September 11, 2011
On Sept. 6, 1998, the Indianapolis Colts welcomed the Miami Dolphins to what was then the RCA Dome to see their new quarterback, first overall pick Peyton Manning(notes). At the end of the game, Manning had thrown 21 completions in 37 attempts for 302 yards, one touchdown, and three interceptions.
It wasn't the most auspicious debut, but Manning threw for more than 300 yards in his first pro game, something no other rookie quarterback had done before. The Colts lost the game — they would win just three that season — but it was certainly a sign of things to come. And as we now know, Manning played in every game from then to now as Sunday marked the end of his 208-consecutive-games-started streak.
There was a first-game passing-yardage record that exceeded Manning's, but it comes with a pretty heavy asterisk. Otto Graham of the 1950 Cleveland Browns threw for 346 yards in his NFL debut against the Philadelphia Eagles on Sept. 16 of that year, but he spent the four previous seasons in the All-America Football Conference, which merged three teams (Cleveland Browns, San Francisco 49ers, and an earlier version of the Baltimore Colts) with the NFL before the 1950 season.
Surprisingly, Sunday also marked the end of whichever yardage record you care to recognize. Another first overall pick, Cam Newton of the Carolina Panthers, broke that mark going away by passing for 422 yards. Not only did Newton obliterate Manning's record for the first game of any rookie career, he did it on the road (versus the Arizona Cardinals) and with a truncated preseason due to the lockout. Unfortunately for Newton, the Panthers fell short, 28-21, but that's not what will be remembered about this game.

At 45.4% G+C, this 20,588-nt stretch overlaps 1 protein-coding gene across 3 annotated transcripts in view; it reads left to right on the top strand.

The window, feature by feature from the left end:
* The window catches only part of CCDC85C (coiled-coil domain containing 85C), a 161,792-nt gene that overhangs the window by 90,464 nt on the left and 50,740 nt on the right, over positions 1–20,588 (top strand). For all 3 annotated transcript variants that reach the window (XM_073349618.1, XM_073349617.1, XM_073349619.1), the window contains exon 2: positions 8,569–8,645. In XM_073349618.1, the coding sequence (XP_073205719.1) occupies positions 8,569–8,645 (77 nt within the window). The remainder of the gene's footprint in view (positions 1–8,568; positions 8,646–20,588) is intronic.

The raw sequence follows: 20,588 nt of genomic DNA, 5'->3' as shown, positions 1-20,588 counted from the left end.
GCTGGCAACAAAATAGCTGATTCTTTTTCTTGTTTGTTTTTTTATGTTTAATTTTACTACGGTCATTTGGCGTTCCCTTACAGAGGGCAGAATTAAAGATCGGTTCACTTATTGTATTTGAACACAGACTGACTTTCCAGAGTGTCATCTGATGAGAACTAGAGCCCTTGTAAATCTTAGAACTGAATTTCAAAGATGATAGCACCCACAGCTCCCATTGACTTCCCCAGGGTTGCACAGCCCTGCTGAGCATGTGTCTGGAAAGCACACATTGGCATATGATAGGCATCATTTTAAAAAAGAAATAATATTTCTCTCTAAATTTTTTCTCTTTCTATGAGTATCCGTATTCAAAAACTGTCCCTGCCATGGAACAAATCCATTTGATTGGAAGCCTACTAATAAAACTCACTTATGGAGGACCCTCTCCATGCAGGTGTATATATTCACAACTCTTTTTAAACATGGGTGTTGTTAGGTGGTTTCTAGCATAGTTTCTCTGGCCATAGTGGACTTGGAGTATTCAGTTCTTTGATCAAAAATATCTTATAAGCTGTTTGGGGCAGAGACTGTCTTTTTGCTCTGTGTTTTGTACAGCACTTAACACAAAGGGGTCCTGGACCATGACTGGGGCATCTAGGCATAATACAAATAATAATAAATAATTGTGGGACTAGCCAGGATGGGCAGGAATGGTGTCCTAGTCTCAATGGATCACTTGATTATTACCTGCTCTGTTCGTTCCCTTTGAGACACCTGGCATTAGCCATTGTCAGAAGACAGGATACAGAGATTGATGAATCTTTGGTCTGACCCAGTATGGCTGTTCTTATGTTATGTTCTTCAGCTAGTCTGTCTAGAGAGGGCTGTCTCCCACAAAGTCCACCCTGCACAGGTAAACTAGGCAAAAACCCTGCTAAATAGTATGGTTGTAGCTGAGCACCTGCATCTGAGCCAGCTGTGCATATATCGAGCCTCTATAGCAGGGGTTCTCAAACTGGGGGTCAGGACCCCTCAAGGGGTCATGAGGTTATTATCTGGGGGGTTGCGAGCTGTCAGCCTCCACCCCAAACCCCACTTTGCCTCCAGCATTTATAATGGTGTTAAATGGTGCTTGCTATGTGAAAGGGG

Newton's yardage total actually tied him for the most passing yards any rookie has thrown in any first-year performance, a mark that was previously held by Detroit's Matthew Stafford(notes) in Week 10 of his 2009 season. Stafford threw for his 422 yards against the Cleveland Browns in a 38-37 win. Of course, Stafford has an edge over anyone else in this discussion — he did his thing against the Browns with a shoulder injury sustained late in the game.
Still, that takes nothing away from what Newton did against the Cardinals. He went 24 of 37, threw for two touchdowns and just one interception, and hit eight different receivers. Probably the most impressive pass play of the day for the Panthers was a 77-yard touchdown to Steve Smith in the first quarter.
Newton hit Smith again in the second quarter, and ran for a third touchdown late in the third quarter. He had the Panthers driving to tie the game with time running out, but he hit running back Mike Goodson(notes) on a short pass, and linebacker Paris Lenon(notes) stopped Goodson short.
Perhaps the most impressive aspect of Newton's performance is that many of the throws that bedeviled him at Auburn, and through the scouting combine and his pro day, were no problem for him Sunday. The quick outs that used to be an adventure at best were just fine, and he's so much better at the timing throws that are a crucial part of the NFL's lexicon.
The Cardinals don't present the league's biggest challenge from a pass defense perspective, and Newton will struggle as every rookie quarterback does. Still, with his rocket arm, ability to progress and ridiculous mobility, Cam Newton looks to be a nightmare for opponents on a more consistent basis than most people expected.
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